But eventually, I got tired of seeing my work not aligned.  It's so frustrating.  Especially when doing a piece for someone.  So I pushed myself to use guidelines, and I've actually come to love them.  Even if it's just to make sure I'm writing on a straight line :) 
Title: Re: The practice of retouching and editing lettering
Post by: Roseann on November 03, 2014, 02:12:30 AM
Wonderful, and helpful thread Ken.

Thank you for sharing.
Title: Re: The practice of retouching and editing lettering
Post by: Joel on November 03, 2014, 04:08:15 AM
Everytime you speak (type) I learn something. Thanks Ken.

I agree with Brad. Thank you very much for sharing.
Title: Re: The practice of retouching and editing lettering
Post by: Ken Fraser on November 03, 2014, 04:19:44 AM
Work for reproduction is very different than a one off piece. (Which, by the way, I don't enjoy doing at all.) I once did a huge family tree (twice) because I screwed up a name near to the end and I couldn't bear the thought of having a "fix up" on an original. I also didn't enjoy doing seating charts for the same reason.

In the past, I've done quite a number of one-off documents such as family trees and large ceremonial scrolls. I agree that this type of work causes a lot of tension which is counter-productive at the very time when you should be at your most relaxed to produce your best work.

Out of necessity, I've developed a few little techniques which help me....they may help others.

With large bodies of text, I use the computer to speed up and aid the layout. I write a  line of text and scan it in. I then type the same letters below my writing, and with a computer font of similar letter proportions, I adjust the  point size, inter-letter spacing etc., until it matches, more or less. I keep a note of this example for future reference. I then type all of the text and check it very carefully for any errors. When I come to write, I print off this block of text and cut it into line strips as a guide for my writing. I then lay each line in turn in position and copy down the word shapes with confidence. There is little chance of error, as I've already checked the wording for position, spacing and the text content itself.

I always do this work late at night when the phone won't ring and nobody will come to the door - in other words, no interruptions. I switch off the TV and often work in silence but I sometimes find that music has a relaxing effect. However, I avoid songs as the words can be disastrous. For example, If I'm writing the word 'for' and it coincides with the word 'from' in a song, it's very easy for me to write what I hear. I use soothing, instrumental music such as by Delius, Debussy or Ravel.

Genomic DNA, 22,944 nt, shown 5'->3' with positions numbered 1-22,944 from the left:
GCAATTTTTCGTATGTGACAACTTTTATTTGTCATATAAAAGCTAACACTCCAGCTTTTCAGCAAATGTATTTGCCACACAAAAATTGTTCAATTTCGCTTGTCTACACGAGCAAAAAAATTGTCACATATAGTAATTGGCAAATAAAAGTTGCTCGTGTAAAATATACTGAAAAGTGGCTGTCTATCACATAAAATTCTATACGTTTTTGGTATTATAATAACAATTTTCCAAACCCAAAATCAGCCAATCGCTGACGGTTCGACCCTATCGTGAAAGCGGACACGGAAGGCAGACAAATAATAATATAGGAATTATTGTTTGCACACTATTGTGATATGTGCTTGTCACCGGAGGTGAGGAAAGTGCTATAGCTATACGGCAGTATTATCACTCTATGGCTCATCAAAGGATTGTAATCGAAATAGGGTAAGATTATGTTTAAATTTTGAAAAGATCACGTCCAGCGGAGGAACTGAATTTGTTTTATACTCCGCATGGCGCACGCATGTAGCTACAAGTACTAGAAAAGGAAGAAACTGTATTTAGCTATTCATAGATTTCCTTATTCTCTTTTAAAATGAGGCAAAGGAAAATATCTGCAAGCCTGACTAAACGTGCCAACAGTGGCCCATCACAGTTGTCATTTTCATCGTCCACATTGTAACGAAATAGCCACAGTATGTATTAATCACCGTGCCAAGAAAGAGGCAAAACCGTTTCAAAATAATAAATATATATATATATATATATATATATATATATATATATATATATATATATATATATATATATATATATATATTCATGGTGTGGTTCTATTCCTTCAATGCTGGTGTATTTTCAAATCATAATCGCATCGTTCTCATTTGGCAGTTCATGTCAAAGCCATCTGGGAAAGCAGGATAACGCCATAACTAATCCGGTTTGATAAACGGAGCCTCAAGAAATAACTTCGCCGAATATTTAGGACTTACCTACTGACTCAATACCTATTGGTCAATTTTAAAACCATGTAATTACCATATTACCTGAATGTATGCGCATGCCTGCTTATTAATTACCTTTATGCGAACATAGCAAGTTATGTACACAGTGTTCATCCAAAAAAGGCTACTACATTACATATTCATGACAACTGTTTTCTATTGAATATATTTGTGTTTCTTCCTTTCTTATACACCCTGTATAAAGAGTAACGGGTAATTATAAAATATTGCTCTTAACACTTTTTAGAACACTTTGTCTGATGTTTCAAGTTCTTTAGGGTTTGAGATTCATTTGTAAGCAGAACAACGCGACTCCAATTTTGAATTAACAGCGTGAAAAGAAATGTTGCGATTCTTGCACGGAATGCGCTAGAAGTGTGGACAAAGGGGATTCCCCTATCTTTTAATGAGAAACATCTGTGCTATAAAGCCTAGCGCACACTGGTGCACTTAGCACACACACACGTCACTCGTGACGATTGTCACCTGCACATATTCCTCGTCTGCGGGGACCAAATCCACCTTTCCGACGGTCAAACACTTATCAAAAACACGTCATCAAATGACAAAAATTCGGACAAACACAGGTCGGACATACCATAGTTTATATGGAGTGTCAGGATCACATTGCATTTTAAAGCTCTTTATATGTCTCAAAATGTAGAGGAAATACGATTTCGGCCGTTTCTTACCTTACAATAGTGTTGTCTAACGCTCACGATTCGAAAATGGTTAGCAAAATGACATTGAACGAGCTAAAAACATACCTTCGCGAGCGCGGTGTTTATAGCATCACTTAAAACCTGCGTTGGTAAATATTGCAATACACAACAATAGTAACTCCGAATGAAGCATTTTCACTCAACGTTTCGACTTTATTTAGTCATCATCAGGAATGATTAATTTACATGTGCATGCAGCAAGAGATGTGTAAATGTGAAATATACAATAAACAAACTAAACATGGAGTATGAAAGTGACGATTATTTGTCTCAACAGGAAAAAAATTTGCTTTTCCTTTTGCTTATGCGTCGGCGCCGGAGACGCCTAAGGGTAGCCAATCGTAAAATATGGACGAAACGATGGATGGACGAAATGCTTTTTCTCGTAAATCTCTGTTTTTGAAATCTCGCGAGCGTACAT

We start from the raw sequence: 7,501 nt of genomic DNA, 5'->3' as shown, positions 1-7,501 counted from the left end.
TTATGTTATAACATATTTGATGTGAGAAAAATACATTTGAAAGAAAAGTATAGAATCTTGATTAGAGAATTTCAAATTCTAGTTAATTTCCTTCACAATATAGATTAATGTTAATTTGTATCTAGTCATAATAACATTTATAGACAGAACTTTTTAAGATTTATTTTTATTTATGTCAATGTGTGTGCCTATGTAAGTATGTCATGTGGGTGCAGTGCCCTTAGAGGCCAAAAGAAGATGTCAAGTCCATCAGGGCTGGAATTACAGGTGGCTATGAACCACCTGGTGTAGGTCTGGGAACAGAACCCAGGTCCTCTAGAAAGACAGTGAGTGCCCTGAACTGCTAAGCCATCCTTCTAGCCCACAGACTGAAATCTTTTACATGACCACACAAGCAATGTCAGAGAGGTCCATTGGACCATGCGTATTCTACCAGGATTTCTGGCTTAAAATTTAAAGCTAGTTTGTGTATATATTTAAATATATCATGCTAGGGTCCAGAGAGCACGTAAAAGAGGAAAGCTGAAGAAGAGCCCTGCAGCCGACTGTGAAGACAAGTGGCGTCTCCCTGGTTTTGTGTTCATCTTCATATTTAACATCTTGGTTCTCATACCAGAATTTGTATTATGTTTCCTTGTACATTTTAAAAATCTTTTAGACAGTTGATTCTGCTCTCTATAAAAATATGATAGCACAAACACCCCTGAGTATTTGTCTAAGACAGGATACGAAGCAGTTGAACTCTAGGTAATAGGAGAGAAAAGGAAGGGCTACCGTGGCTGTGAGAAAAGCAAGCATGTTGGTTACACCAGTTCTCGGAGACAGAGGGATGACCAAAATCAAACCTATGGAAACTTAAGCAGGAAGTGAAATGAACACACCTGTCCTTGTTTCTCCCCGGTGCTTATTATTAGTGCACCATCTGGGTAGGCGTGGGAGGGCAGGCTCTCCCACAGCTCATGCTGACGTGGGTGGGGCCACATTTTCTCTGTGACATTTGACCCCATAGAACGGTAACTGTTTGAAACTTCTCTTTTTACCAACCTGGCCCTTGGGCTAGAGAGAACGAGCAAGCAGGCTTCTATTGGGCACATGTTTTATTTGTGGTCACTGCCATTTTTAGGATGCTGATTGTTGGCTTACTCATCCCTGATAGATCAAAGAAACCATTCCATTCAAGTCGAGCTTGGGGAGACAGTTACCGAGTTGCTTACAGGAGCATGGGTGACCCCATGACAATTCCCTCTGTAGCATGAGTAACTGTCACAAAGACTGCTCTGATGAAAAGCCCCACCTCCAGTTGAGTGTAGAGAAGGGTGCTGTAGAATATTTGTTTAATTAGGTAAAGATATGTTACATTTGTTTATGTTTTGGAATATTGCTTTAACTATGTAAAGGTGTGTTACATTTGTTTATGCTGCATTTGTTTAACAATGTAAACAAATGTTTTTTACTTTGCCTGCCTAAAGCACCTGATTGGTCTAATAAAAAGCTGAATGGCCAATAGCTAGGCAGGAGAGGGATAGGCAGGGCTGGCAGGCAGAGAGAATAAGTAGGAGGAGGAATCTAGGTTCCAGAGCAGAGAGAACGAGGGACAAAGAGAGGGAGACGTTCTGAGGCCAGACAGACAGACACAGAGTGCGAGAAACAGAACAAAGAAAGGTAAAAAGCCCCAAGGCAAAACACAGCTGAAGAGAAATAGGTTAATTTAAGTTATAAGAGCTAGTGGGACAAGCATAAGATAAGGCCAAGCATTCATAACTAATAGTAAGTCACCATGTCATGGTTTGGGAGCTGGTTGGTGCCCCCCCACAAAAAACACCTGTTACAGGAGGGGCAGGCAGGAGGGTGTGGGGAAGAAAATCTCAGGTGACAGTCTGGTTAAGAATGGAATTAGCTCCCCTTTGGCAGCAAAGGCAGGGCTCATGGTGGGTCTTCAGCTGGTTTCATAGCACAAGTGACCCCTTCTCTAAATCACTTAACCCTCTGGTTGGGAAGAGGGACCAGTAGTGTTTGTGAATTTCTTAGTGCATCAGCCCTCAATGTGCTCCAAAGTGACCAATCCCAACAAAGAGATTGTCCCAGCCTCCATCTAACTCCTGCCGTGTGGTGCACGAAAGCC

Coming fresh to a work session, I never start a large paragraph at the top. Using my lettering guide, I start at about 1/3 of the way down - say at line six for example. After a few lines of writing, I then go to the top and write in the first section.
The reason for this is simple. When the work is important, most of us experience some tension when starting to write, and this uncertainty is most obvious at the start of a body of work. By burying this uncertainty in the body of text, it is far less noticeable. I cannot claim credit for this tip, as it's been around for longer than I have.

Having to start over with a large writing project, and losing hours of work because of a relatively small error is depressing out of all proportion! Erica described it, and we've all been there! My routine helps me to mitigate against this unthinkable possibility. Above all, don't try to rush and don't cut corners!

Ken
 


Title: Re: The practice of retouching and editing lettering
Post by: Scarlet Blue on November 03, 2014, 09:05:47 AM
I wouldn't do a seating chart and definitely never a family tree... I would drive myself insane with the tension... I would mess up the last word.... I know it.... knowing it probably makes me do it  ;)
And I even use 'vague' guidelines for modern calligraphy. I am, perhaps, a little bit over cautious  :)
Title: Re: The practice of retouching and editing lettering
Post by: AnasaziWrites on November 03, 2014, 09:48:34 AM
Out of necessity, I've developed a few little techniques which help me....they may help others.

Ken
These tips are solid gold. Thanks very much, Ken.

Mike
Title: Re: The practice of retouching and editing lettering
Post by: Blotbot on November 03, 2014, 10:11:47 AM
Ken,

How long are  your work sessions?  I ask because I find that after work for about 30-45 minutes, I find myself losing focus a bit a make (more) stupid mistakes.  Do you take breaks to rest the mind a bit?
Title: Re: The practice of retouching and editing lettering
Post by: Roseann on November 03, 2014, 11:17:15 AM
Thank you Ken.
Your advice is truly invaluable.  I've book marked this topic.
Title: Re: The practice of retouching and editing lettering
Post by: thistledesignstudio on November 03, 2014, 03:51:41 PM
Ken, you are a wealth of information & I feel like I learn so much from your genius insights.  Thank you, as always, for sharing.
Title: Re: The practice of retouching and editing lettering
Post by: Ken Fraser on November 03, 2014, 06:55:40 PM
Ken,

How long are  your work sessions?  I ask because I find that after work for about 30-45 minutes, I find myself losing focus a bit a make (more) stupid mistakes.  Do you take breaks to rest the mind a bit?

My evening/night sessions are usually from 9pm to about 12.30am. I don't time it exactly but I find that I benefit from a brief break every hour or so - just to stretch my legs and clear my head. I have a light touch, so fortunately I don't suffer from cramp after long periods of writing. If I find myself losing focus - I go to bed!

Ken